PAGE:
It took Theresa May just ten seconds to lose the vote of ever single public sector worker and their supporters during the BBC Question Time election special.
How will you help NHS workers?
A nurse questioned May about the NHS and public sector pay. She asked:
Do the Tories expect [NHS staff] support in light of another 1% pay increase?
May continued with her usual platitudes about how much money the Conservatives claim they are putting into the NHS. But Dimbleby interrupted her:
But nurses are getting paid less and less.
May started to say “nurses get an increase” but she was interrupted by the questioner saying, “No, no”.
And another member of the audience stated:
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We’ve had a real terms decrease of 14% since 2010. So don’t tell us we’re getting a pay rise.
And the nurse agreed:
My wage slips from 2009 reflect exactly what I’m earning today. So how can that be fair in light of the job we actually do?
The magic money tree
And this lead to the really damaging response from May that should lose her the votes of every public sector worker in the country. And the votes of everyone who wants to see our public services valued and its workers paid a decent wage. May stated:
I’m being honest with you in terms of saying that we will put more money into the NHS but there isn’t a magic money tree we can shake that suddenly provides everything that people want.
But the problem for May is that there is a “magic money tree” for the wealthy in the UK. Britain’s richest 1,000 families are well on their way to tripling their wealth since the financial crisis, while austerity bites the rest of us. Since 2009, the top 1,000 families have increased their fortune by over 155%.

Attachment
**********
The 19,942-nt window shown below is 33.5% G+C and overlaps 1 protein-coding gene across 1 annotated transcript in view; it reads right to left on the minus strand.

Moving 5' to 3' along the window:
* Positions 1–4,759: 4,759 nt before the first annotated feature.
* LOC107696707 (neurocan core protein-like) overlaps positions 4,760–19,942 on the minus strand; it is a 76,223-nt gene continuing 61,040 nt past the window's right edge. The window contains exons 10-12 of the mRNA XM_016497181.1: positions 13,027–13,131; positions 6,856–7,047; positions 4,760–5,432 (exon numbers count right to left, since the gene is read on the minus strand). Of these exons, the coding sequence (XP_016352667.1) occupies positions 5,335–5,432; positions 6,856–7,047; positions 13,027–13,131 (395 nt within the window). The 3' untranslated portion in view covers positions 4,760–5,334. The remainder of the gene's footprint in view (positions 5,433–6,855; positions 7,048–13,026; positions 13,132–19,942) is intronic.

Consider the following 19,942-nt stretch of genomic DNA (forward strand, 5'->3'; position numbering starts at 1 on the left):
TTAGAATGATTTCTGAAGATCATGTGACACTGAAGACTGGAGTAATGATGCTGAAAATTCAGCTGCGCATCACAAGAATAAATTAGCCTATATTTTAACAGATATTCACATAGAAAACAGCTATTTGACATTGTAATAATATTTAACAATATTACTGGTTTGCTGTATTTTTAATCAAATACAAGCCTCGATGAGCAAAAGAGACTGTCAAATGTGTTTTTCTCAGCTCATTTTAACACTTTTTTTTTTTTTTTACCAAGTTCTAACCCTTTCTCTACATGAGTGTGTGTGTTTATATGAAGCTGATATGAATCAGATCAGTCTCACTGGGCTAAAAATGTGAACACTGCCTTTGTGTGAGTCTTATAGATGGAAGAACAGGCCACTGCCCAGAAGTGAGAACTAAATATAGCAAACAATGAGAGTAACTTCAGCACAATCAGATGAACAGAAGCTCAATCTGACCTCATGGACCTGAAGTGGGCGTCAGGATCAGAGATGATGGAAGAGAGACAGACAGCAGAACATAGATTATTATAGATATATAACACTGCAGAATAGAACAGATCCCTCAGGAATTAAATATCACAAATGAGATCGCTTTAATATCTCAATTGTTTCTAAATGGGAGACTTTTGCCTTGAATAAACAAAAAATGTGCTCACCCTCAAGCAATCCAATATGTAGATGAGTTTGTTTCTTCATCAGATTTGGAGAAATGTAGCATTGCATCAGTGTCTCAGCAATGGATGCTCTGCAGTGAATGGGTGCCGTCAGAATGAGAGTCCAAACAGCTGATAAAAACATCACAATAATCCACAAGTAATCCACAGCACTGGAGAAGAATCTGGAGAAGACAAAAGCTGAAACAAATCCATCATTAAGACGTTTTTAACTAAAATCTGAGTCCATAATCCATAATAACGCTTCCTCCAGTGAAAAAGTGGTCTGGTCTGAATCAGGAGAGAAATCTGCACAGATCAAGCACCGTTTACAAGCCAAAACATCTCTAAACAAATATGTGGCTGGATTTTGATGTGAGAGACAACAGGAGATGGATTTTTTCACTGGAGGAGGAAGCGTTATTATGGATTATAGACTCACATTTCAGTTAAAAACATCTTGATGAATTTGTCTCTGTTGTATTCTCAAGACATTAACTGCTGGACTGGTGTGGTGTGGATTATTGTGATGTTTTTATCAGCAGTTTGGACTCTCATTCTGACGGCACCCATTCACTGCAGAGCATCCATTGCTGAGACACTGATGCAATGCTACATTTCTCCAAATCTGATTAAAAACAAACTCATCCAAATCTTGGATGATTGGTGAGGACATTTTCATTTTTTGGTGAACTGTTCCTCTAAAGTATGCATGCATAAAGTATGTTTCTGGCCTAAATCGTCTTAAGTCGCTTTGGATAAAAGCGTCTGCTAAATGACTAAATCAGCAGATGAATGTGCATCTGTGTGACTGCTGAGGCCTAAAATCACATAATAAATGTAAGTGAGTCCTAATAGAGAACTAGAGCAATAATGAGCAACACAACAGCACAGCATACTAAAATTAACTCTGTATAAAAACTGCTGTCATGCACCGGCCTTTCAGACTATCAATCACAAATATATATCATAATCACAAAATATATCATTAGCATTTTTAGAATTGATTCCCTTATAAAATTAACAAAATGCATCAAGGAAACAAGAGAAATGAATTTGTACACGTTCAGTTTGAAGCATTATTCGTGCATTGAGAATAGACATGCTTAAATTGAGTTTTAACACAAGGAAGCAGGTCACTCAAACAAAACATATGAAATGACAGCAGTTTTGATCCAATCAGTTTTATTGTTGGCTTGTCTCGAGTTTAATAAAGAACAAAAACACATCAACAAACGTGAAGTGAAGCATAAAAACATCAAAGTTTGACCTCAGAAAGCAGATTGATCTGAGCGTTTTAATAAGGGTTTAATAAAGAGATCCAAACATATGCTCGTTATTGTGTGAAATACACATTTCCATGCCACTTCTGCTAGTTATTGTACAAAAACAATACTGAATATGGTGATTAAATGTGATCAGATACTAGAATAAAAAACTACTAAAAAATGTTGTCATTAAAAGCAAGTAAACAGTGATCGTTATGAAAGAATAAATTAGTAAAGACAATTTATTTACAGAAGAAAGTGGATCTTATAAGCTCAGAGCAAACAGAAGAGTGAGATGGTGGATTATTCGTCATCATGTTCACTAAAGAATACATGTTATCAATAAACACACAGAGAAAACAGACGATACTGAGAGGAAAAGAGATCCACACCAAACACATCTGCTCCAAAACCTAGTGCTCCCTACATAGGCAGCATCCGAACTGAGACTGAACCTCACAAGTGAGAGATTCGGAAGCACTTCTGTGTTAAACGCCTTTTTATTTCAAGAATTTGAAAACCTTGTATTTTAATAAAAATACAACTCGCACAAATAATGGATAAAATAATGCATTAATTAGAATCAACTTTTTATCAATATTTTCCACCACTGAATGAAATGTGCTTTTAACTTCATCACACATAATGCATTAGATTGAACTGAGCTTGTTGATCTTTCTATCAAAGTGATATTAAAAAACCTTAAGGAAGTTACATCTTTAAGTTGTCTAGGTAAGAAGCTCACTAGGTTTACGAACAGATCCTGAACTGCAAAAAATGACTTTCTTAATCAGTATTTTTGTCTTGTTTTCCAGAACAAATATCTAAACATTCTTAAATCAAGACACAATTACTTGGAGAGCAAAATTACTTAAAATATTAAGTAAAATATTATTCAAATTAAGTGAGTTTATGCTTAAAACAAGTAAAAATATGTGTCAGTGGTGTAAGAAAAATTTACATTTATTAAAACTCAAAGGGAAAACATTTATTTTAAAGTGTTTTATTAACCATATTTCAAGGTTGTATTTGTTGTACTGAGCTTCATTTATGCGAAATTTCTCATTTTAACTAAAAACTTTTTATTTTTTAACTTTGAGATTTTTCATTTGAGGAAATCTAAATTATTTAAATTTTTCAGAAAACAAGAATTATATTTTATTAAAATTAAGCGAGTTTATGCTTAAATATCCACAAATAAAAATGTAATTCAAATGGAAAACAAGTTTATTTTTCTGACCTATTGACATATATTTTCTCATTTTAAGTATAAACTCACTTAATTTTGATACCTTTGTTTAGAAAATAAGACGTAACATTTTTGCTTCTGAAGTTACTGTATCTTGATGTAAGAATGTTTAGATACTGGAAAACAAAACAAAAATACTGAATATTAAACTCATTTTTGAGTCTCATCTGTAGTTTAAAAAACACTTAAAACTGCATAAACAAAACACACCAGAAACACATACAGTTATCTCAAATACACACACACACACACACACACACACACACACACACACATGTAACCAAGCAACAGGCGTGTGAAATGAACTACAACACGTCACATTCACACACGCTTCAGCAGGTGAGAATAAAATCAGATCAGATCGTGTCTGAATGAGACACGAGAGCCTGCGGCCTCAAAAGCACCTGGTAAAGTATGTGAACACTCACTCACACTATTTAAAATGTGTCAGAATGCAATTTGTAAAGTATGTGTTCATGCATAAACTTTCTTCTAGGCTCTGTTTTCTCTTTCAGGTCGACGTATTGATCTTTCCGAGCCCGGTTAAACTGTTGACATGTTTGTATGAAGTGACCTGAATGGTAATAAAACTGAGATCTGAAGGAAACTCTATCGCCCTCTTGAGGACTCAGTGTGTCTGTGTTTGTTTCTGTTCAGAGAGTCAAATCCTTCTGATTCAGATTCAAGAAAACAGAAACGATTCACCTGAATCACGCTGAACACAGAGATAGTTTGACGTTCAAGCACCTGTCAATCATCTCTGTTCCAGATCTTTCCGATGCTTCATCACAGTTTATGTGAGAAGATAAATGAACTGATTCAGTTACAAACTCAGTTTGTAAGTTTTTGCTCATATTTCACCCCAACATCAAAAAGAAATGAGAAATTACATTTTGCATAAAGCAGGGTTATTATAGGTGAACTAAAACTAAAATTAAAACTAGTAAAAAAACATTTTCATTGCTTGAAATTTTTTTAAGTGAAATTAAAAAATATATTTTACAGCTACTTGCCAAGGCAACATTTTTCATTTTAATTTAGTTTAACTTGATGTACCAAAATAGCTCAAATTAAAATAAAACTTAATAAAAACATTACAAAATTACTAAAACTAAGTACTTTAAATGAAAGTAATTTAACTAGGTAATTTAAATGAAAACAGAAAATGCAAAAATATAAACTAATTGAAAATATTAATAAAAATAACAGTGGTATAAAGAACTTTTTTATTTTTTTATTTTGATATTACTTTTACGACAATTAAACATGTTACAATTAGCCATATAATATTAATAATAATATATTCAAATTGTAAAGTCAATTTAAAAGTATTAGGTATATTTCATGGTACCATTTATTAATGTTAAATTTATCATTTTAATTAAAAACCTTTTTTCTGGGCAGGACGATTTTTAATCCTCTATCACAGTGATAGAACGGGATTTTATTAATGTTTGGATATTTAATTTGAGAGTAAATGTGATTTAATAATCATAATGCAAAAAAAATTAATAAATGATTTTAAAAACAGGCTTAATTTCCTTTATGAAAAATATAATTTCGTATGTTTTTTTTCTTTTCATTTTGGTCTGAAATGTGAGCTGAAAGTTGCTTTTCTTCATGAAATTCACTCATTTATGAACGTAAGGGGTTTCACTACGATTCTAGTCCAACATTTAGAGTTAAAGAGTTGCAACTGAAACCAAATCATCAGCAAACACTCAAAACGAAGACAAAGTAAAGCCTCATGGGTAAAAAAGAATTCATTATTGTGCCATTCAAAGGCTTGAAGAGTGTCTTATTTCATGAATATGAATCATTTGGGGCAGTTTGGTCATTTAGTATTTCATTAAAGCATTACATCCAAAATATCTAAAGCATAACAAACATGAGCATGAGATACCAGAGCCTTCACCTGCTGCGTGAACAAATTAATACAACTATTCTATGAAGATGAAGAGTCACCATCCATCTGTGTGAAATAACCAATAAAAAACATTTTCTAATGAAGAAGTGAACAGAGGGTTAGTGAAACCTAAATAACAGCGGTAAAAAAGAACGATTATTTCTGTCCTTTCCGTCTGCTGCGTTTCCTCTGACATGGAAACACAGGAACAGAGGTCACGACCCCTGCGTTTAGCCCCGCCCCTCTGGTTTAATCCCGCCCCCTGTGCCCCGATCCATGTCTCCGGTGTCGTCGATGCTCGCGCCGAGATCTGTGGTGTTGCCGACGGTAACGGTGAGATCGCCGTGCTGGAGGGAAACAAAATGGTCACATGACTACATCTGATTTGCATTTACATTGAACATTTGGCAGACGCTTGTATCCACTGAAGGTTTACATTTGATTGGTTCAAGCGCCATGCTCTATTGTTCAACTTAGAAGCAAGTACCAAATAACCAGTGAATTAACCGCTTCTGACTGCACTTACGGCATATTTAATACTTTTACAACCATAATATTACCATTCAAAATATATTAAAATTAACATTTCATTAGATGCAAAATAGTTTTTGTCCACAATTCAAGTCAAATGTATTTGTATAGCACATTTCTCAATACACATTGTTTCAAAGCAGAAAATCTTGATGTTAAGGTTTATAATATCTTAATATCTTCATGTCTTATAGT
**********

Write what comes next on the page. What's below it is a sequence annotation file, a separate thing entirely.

And Labour is providing clear alternatives. Its plans to increase corporation tax and income tax for the top 5% will provide money for our struggling public services. Jeremy Corbyn is showing that we don’t need to have a country where the rich get richer while our public sector workers struggle.
You can watch the exchange here:
The ten seconds that say it all
May scored a massive own goal by attempting to use her latest ‘magic money tree’ catchphrase against a nurse. Telling someone struggling that they can’t have a pay rise when her government is overseeing such a massive redistribution of wealth to the richest is rude and patronising.
NHS workers have already spoken. They have told us it is our “public duty” to get rid of the Tories if want to save the NHS. May’s comments are the icing on the cake. And there can be no doubt that she now doesn’t have a shred of credibility left with public sector workers.
Let’s save our public services. Let’s take the opportunity on 8 June and vote for a country where the NHS and its workers are valued and respected.
– Get out there and vote on 8 June. And encourage others to do the same.
– Discuss the key policy issues with family members, colleagues and neighbours. And organise! Join (and participate in the activities of) a union, an activist group, and/or a political party.
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